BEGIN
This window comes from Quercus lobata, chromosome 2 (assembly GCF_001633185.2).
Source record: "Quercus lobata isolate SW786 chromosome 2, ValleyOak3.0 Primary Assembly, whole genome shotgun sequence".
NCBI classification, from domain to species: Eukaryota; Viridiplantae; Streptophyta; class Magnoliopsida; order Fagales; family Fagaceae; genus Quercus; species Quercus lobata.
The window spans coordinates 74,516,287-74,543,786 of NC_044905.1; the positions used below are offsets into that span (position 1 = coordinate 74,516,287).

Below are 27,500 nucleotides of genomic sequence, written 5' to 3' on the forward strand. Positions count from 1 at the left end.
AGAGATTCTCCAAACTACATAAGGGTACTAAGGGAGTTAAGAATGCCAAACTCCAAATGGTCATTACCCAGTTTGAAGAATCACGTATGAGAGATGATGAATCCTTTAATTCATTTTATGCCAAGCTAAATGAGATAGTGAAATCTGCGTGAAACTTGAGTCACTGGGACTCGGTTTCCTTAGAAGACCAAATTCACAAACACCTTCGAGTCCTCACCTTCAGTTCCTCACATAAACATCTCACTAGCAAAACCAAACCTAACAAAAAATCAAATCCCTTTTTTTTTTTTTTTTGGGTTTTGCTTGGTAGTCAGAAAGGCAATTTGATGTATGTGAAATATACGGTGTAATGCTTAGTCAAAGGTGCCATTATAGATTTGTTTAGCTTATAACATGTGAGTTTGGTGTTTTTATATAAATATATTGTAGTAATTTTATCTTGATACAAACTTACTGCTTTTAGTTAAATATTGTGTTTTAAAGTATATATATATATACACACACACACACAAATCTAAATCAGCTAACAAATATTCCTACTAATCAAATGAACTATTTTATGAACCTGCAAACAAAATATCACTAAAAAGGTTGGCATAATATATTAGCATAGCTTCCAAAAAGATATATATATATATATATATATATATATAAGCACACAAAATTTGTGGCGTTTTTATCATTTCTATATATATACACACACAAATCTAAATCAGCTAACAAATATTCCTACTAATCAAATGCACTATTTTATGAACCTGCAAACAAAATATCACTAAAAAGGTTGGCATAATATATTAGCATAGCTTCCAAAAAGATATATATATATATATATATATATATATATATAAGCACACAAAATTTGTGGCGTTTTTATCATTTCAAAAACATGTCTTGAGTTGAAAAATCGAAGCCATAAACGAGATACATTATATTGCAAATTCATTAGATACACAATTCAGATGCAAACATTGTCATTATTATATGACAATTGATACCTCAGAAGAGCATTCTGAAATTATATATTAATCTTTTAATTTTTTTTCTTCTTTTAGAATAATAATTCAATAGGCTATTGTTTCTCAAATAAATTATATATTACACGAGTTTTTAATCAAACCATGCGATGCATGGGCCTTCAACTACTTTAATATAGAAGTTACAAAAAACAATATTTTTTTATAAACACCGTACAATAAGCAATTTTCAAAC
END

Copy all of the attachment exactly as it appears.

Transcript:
This window comes from Quercus lobata, chromosome 2 (assembly GCF_001633185.2).
Source record: "Quercus lobata isolate SW786 chromosome 2, ValleyOak3.0 Primary Assembly, whole genome shotgun sequence".
NCBI classification, from domain to species: Eukaryota; Viridiplantae; Streptophyta; class Magnoliopsida; order Fagales; family Fagaceae; genus Quercus; species Quercus lobata.
The window spans coordinates 74,516,287-74,543,786 of NC_044905.1; the positions used below are offsets into that span (position 1 = coordinate 74,516,287).

Below are 27,500 nucleotides of genomic sequence, written 5' to 3' on the forward strand. Positions count from 1 at the left end.
AGAGATTCTCCAAACTACATAAGGGTACTAAGGGAGTTAAGAATGCCAAACTCCAAATGGTCATTACCCAGTTTGAAGAATCACGTATGAGAGATGATGAATCCTTTAATTCATTTTATGCCAAGCTAAATGAGATAGTGAAATCTGCGTGAAACTTGAGTCACTGGGACTCGGTTTCCTTAGAAGACCAAATTCACAAACACCTTCGAGTCCTCACCTTCAGTTCCTCACATAAACATCTCACTAGCAAAACCAAACCTAACAAAAAATCAAATCCCTTTTTTTTTTTTTTTTGGGTTTTGCTTGGTAGTCAGAAAGGCAATTTGATGTATGTGAAATATACGGTGTAATGCTTAGTCAAAGGTGCCATTATAGATTTGTTTAGCTTATAACATGTGAGTTTGGTGTTTTTATATAAATATATTGTAGTAATTTTATCTTGATACAAACTTACTGCTTTTAGTTAAATATTGTGTTTTAAAGTATATATATATATACACACACACACACAAATCTAAATCAGCTAACAAATATTCCTACTAATCAAATGAACTATTTTATGAACCTGCAAACAAAATATCACTAAAAAGGTTGGCATAATATATTAGCATAGCTTCCAAAAAGATATATATATATATATATATATATATATAAGCACACAAAATTTGTGGCGTTTTTATCATTTCTATATATATACACACACAAATCTAAATCAGCTAACAAATATTCCTACTAATCAAATGCACTATTTTATGAACCTGCAAACAAAATATCACTAAAAAGGTTGGCATAATATATTAGCATAGCTTCCAAAAAGATATATATATATATATATATATATATATATATAAGCACACAAAATTTGTGGCGTTTTTATCATTTCAAAAACATGTCTTGAGTTGAAAAATCGAAGCCATAAACGAGATACATTATATTGCAAATTCATTAGATACACAATTCAGATGCAAACATTGTCATTATTATATGACAATTGATACCTCAGAAGAGCATTCTGAAATTATATATTAATCTTTTAATTTTTTTTCTTCTTTTAGAATAATAATTCAATAGGCTATTGTTTCTCAAATAAATTATATATTACACGAGTTTTTAATCAAACCATGCGATGCATGGGCCTTCAACTACTTTAATATAGAAGTTACAAAAAACAATATTTTTTTATAAACACCGTACAATAAGCAATTTTCAAAC